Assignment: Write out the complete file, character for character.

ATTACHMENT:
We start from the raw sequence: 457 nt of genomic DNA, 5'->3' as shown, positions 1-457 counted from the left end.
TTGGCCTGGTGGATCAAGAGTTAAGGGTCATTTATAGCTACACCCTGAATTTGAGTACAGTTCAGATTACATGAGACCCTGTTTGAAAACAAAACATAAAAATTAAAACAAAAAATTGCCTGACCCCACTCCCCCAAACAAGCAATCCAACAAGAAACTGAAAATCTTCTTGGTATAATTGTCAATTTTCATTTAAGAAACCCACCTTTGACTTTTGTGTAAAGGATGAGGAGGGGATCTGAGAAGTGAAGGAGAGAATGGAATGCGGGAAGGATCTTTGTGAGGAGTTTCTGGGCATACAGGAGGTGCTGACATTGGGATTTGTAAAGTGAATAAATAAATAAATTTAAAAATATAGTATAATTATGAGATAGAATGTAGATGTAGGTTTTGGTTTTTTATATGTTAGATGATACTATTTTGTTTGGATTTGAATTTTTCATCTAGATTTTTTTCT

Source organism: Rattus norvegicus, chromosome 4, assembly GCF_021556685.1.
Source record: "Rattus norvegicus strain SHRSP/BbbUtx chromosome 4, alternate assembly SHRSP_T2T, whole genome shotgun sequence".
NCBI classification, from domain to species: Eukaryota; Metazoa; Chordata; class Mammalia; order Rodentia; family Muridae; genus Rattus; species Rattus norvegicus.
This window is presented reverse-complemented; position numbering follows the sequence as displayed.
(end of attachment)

We start from the raw sequence: 457 nt of genomic DNA, 5'->3' as shown, positions 1-457 counted from the left end.
TTGGCCTGGTGGATCAAGAGTTAAGGGTCATTTATAGCTACACCCTGAATTTGAGTACAGTTCAGATTACATGAGACCCTGTTTGAAAACAAAACATAAAAATTAAAACAAAAAATTGCCTGACCCCACTCCCCCAAACAAGCAATCCAACAAGAAACTGAAAATCTTCTTGGTATAATTGTCAATTTTCATTTAAGAAACCCACCTTTGACTTTTGTGTAAAGGATGAGGAGGGGATCTGAGAAGTGAAGGAGAGAATGGAATGCGGGAAGGATCTTTGTGAGGAGTTTCTGGGCATACAGGAGGTGCTGACATTGGGATTTGTAAAGTGAATAAATAAATAAATTTAAAAATATAGTATAATTATGAGATAGAATGTAGATGTAGGTTTTGGTTTTTTATATGTTAGATGATACTATTTTGTTTGGATTTGAATTTTTCATCTAGATTTTTTTCT

Source organism: Rattus norvegicus, chromosome 4, assembly GCF_021556685.1.
Source record: "Rattus norvegicus strain SHRSP/BbbUtx chromosome 4, alternate assembly SHRSP_T2T, whole genome shotgun sequence".
NCBI classification, from domain to species: Eukaryota; Metazoa; Chordata; class Mammalia; order Rodentia; family Muridae; genus Rattus; species Rattus norvegicus.
This window is presented reverse-complemented; position numbering follows the sequence as displayed.